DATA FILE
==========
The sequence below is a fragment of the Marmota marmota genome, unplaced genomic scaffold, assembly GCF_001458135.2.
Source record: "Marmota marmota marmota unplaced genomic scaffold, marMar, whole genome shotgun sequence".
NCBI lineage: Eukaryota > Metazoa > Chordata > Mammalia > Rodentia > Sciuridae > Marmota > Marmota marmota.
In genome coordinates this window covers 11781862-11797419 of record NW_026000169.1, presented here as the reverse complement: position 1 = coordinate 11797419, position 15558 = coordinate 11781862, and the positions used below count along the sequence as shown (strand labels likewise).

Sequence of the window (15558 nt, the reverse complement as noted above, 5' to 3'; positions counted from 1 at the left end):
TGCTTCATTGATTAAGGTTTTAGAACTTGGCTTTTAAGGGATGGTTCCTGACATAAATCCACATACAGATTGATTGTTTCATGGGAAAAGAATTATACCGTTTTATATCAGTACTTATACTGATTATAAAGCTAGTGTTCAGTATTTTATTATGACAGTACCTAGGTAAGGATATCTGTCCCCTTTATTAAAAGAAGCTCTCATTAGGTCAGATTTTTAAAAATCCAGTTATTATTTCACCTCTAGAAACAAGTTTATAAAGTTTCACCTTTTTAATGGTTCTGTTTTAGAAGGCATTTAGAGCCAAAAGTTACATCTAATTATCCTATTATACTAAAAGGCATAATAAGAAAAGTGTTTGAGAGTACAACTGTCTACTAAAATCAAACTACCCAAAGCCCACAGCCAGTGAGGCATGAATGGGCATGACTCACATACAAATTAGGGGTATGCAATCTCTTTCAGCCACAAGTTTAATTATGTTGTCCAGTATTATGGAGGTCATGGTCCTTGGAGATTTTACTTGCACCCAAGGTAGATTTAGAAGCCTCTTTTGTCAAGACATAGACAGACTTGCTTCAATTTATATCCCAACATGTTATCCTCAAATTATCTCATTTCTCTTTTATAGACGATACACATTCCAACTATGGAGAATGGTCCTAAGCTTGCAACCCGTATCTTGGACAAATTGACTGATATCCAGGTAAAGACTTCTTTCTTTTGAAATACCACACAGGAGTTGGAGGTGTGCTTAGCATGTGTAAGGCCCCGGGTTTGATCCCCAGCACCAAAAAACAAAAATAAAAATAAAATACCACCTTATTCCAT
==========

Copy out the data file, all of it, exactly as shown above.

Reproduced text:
The sequence below is a fragment of the Marmota marmota genome, unplaced genomic scaffold, assembly GCF_001458135.2.
Source record: "Marmota marmota marmota unplaced genomic scaffold, marMar, whole genome shotgun sequence".
NCBI lineage: Eukaryota > Metazoa > Chordata > Mammalia > Rodentia > Sciuridae > Marmota > Marmota marmota.
In genome coordinates this window covers 11781862-11797419 of record NW_026000169.1, presented here as the reverse complement: position 1 = coordinate 11797419, position 15558 = coordinate 11781862, and the positions used below count along the sequence as shown (strand labels likewise).

Sequence of the window (15558 nt, the reverse complement as noted above, 5' to 3'; positions counted from 1 at the left end):
TGCTTCATTGATTAAGGTTTTAGAACTTGGCTTTTAAGGGATGGTTCCTGACATAAATCCACATACAGATTGATTGTTTCATGGGAAAAGAATTATACCGTTTTATATCAGTACTTATACTGATTATAAAGCTAGTGTTCAGTATTTTATTATGACAGTACCTAGGTAAGGATATCTGTCCCCTTTATTAAAAGAAGCTCTCATTAGGTCAGATTTTTAAAAATCCAGTTATTATTTCACCTCTAGAAACAAGTTTATAAAGTTTCACCTTTTTAATGGTTCTGTTTTAGAAGGCATTTAGAGCCAAAAGTTACATCTAATTATCCTATTATACTAAAAGGCATAATAAGAAAAGTGTTTGAGAGTACAACTGTCTACTAAAATCAAACTACCCAAAGCCCACAGCCAGTGAGGCATGAATGGGCATGACTCACATACAAATTAGGGGTATGCAATCTCTTTCAGCCACAAGTTTAATTATGTTGTCCAGTATTATGGAGGTCATGGTCCTTGGAGATTTTACTTGCACCCAAGGTAGATTTAGAAGCCTCTTTTGTCAAGACATAGACAGACTTGCTTCAATTTATATCCCAACATGTTATCCTCAAATTATCTCATTTCTCTTTTATAGACGATACACATTCCAACTATGGAGAATGGTCCTAAGCTTGCAACCCGTATCTTGGACAAATTGACTGATATCCAGGTAAAGACTTCTTTCTTTTGAAATACCACACAGGAGTTGGAGGTGTGCTTAGCATGTGTAAGGCCCCGGGTTTGATCCCCAGCACCAAAAAACAAAAATAAAAATAAAATACCACCTTATTCCAT